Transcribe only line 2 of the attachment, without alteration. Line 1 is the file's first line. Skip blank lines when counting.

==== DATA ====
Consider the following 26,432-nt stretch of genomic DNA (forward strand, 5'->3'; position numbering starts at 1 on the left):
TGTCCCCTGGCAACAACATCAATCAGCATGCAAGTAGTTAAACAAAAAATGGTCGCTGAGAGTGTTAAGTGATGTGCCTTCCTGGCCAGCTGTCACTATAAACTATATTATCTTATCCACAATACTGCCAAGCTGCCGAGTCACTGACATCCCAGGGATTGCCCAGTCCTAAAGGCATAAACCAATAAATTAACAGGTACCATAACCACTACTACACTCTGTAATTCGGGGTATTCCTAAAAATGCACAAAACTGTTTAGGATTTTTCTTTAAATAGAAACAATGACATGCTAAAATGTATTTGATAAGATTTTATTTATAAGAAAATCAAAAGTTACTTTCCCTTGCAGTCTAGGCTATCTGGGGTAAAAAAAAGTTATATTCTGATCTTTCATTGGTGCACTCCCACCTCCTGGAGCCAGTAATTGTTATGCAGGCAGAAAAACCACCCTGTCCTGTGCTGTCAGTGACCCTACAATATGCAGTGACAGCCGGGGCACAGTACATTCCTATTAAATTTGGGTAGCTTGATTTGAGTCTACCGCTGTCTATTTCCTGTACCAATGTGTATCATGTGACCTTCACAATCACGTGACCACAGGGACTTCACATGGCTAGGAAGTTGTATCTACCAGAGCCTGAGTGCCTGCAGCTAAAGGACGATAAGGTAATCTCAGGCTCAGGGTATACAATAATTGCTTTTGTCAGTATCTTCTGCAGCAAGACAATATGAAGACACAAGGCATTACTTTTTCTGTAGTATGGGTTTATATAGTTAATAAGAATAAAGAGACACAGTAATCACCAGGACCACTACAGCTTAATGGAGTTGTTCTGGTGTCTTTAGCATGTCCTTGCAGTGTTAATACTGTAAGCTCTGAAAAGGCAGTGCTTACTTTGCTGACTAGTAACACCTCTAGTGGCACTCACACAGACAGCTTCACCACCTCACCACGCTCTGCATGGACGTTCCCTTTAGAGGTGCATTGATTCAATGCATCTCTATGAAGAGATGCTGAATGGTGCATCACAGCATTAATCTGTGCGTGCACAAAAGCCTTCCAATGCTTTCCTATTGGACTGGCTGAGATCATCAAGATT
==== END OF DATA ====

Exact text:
TGTCCCCTGGCAACAACATCAATCAGCATGCAAGTAGTTAAACAAAAAATGGTCGCTGAGAGTGTTAAGTGATGTGCCTTCCTGGCCAGCTGTCACTATAAACTATATTATCTTATCCACAATACTGCCAAGCTGCCGAGTCACTGACATCCCAGGGATTGCCCAGTCCTAAAGGCATAAACCAATAAATTAACAGGTACCATAACCACTACTACACTCTGTAATTCGGGGTATTCCTAAAAATGCACAAAACTGTTTAGGATTTTTCTTTAAATAGAAACAATGACATGCTAAAATGTATTTGATAAGATTTTATTTATAAGAAAATCAAAAGTTACTTTCCCTTGCAGTCTAGGCTATCTGGGGTAAAAAAAAGTTATATTCTGATCTTTCATTGGTGCACTCCCACCTCCTGGAGCCAGTAATTGTTATGCAGGCAGAAAAACCACCCTGTCCTGTGCTGTCAGTGACCCTACAATATGCAGTGACAGCCGGGGCACAGTACATTCCTATTAAATTTGGGTAGCTTGATTTGAGTCTACCGCTGTCTATTTCCTGTACCAATGTGTATCATGTGACCTTCACAATCACGTGACCACAGGGACTTCACATGGCTAGGAAGTTGTATCTACCAGAGCCTGAGTGCCTGCAGCTAAAGGACGATAAGGTAATCTCAGGCTCAGGGTATACAATAATTGCTTTTGTCAGTATCTTCTGCAGCAAGACAATATGAAGACACAAGGCATTACTTTTTCTGTAGTATGGGTTTATATAGTTAATAAGAATAAAGAGACACAGTAATCACCAGGACCACTACAGCTTAATGGAGTTGTTCTGGTGTCTTTAGCATGTCCTTGCAGTGTTAATACTGTAAGCTCTGAAAAGGCAGTGCTTACTTTGCTGACTAGTAACACCTCTAGTGGCACTCACACAGACAGCTTCACCACCTCACCACGCTCTGCATGGACGTTCCCTTTAGAGGTGCATTGATTCAATGCATCTCTATGAAGAGATGCTGAATGGTGCATCACAGCATTAATCTGTGCGTGCACAAAAGCCTTCCAATGCTTTCCTATTGGACTGGCTGAGATCATCAAGATT